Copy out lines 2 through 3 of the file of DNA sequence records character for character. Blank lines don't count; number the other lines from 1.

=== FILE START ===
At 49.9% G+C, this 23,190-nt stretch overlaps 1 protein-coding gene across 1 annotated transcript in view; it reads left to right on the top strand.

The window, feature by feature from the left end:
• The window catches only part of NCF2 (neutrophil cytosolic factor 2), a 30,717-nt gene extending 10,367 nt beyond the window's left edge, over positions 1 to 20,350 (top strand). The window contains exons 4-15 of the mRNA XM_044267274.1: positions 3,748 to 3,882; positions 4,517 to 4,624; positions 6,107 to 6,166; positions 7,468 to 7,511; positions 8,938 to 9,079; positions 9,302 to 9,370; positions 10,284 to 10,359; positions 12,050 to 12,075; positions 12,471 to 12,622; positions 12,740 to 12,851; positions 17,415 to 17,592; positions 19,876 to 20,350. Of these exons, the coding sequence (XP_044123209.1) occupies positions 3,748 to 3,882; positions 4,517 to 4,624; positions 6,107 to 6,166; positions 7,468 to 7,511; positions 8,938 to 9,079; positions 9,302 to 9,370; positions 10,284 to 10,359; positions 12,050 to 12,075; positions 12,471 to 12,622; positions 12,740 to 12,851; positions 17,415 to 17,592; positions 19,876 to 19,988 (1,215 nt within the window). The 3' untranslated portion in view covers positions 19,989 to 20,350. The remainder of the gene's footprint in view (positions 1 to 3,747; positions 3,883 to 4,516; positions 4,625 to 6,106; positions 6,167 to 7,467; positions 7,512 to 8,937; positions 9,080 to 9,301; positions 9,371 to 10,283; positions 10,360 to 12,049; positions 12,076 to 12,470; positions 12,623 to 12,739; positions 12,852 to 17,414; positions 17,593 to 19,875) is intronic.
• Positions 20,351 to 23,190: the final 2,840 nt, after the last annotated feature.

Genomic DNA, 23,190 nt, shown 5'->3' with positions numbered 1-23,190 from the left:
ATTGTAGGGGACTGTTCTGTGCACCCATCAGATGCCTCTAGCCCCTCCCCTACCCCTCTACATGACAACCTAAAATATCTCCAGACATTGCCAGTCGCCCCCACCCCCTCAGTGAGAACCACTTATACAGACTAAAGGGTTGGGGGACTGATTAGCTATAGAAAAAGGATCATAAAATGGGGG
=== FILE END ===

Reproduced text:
The window, feature by feature from the left end:
• The window catches only part of NCF2 (neutrophil cytosolic factor 2), a 30,717-nt gene extending 10,367 nt beyond the window's left edge, over positions 1 to 20,350 (top strand). The window contains exons 4-15 of the mRNA XM_044267274.1: positions 3,748 to 3,882; positions 4,517 to 4,624; positions 6,107 to 6,166; positions 7,468 to 7,511; positions 8,938 to 9,079; positions 9,302 to 9,370; positions 10,284 to 10,359; positions 12,050 to 12,075; positions 12,471 to 12,622; positions 12,740 to 12,851; positions 17,415 to 17,592; positions 19,876 to 20,350. Of these exons, the coding sequence (XP_044123209.1) occupies positions 3,748 to 3,882; positions 4,517 to 4,624; positions 6,107 to 6,166; positions 7,468 to 7,511; positions 8,938 to 9,079; positions 9,302 to 9,370; positions 10,284 to 10,359; positions 12,050 to 12,075; positions 12,471 to 12,622; positions 12,740 to 12,851; positions 17,415 to 17,592; positions 19,876 to 19,988 (1,215 nt within the window). The 3' untranslated portion in view covers positions 19,989 to 20,350. The remainder of the gene's footprint in view (positions 1 to 3,747; positions 3,883 to 4,516; positions 4,625 to 6,106; positions 6,167 to 7,467; positions 7,512 to 8,937; positions 9,080 to 9,301; positions 9,371 to 10,283; positions 10,360 to 12,049; positions 12,076 to 12,470; positions 12,623 to 12,739; positions 12,852 to 17,414; positions 17,593 to 19,875) is intronic.